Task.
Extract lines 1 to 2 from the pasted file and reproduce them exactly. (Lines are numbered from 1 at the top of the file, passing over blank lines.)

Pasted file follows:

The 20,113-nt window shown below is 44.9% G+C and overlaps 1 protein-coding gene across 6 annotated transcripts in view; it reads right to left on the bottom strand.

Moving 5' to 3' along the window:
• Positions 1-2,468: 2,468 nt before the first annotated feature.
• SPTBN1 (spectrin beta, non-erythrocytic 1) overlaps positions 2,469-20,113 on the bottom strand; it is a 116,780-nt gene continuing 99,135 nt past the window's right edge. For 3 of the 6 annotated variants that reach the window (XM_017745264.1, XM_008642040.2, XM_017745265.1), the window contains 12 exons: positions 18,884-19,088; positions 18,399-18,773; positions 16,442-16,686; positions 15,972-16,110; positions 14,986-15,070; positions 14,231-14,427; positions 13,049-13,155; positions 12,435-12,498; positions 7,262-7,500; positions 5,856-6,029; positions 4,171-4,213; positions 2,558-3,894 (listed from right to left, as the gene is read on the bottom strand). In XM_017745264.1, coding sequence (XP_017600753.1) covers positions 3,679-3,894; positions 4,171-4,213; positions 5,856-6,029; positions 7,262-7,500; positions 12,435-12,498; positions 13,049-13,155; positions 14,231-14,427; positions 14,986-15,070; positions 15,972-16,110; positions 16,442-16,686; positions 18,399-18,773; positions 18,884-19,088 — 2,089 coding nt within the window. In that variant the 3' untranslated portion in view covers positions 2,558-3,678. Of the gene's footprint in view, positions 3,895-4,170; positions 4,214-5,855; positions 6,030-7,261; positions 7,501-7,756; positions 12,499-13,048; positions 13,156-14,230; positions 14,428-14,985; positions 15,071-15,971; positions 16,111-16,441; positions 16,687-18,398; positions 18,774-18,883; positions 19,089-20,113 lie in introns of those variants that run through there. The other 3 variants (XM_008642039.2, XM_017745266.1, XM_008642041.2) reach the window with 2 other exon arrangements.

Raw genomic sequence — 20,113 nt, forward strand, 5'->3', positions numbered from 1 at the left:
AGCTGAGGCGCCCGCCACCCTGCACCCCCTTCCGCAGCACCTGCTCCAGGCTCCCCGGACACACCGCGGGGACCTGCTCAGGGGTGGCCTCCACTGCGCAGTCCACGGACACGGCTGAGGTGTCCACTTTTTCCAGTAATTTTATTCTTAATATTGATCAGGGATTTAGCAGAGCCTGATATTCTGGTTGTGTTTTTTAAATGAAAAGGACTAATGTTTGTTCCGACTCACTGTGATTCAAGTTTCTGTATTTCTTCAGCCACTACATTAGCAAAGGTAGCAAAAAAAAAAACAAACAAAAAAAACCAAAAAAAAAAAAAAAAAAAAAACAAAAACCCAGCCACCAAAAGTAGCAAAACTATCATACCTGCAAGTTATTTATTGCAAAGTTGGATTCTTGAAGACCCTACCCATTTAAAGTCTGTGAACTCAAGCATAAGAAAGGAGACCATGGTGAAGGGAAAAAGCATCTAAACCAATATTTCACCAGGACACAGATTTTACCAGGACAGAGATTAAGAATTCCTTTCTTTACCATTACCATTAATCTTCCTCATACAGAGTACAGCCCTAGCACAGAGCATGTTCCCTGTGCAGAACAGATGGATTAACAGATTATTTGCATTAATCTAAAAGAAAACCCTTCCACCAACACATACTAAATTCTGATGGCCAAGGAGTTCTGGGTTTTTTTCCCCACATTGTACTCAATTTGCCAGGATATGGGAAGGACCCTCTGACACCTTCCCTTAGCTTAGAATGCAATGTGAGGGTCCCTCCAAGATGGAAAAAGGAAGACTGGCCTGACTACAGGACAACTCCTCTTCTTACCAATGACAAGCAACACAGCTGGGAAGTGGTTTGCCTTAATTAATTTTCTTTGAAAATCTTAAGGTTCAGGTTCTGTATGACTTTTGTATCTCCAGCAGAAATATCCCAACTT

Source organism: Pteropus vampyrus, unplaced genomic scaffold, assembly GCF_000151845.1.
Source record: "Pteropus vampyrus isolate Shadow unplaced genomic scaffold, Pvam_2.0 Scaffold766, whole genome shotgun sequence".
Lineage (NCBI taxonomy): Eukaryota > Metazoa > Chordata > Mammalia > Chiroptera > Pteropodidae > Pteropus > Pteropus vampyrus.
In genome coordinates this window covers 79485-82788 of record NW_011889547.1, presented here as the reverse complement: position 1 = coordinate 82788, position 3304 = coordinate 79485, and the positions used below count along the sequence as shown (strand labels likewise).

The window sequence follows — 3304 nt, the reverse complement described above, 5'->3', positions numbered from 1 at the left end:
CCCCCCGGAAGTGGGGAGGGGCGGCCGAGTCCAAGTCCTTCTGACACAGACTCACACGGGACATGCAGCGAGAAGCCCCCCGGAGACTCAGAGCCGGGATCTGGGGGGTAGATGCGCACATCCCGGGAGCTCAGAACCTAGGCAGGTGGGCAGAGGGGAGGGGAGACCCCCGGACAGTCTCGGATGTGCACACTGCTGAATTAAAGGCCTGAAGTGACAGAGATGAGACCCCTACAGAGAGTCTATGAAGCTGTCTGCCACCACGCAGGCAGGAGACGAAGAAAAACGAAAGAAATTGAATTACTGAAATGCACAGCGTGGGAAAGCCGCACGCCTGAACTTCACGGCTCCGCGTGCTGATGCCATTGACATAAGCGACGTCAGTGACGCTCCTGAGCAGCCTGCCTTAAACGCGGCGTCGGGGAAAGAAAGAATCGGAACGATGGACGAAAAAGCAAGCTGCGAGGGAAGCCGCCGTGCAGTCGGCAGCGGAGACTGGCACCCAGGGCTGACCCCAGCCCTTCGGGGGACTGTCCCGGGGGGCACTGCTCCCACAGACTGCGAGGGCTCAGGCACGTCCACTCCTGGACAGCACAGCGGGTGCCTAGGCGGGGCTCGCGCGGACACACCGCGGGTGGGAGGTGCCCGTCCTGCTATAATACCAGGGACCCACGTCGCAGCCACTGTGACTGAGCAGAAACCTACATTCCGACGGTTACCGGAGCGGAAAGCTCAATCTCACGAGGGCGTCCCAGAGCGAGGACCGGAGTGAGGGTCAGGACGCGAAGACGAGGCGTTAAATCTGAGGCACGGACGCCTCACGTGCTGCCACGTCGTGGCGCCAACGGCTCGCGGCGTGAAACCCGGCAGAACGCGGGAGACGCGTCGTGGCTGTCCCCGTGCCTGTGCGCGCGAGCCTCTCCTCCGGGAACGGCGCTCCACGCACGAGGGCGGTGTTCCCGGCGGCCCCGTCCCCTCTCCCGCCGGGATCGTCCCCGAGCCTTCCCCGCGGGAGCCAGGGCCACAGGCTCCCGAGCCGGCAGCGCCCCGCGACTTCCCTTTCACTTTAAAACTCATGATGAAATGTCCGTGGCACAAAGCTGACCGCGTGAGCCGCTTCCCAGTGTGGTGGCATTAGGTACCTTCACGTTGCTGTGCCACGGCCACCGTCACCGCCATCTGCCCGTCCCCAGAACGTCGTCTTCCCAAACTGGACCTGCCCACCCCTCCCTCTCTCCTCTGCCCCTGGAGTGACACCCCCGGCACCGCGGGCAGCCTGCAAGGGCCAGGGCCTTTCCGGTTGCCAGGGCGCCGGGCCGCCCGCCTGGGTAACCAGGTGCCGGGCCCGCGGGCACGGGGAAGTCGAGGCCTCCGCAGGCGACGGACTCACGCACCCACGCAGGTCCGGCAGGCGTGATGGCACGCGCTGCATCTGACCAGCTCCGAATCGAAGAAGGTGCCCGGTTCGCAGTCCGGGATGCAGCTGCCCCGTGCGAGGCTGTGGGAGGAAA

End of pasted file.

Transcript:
The 20,113-nt window shown below is 44.9% G+C and overlaps 1 protein-coding gene across 6 annotated transcripts in view; it reads right to left on the bottom strand.

Moving 5' to 3' along the window: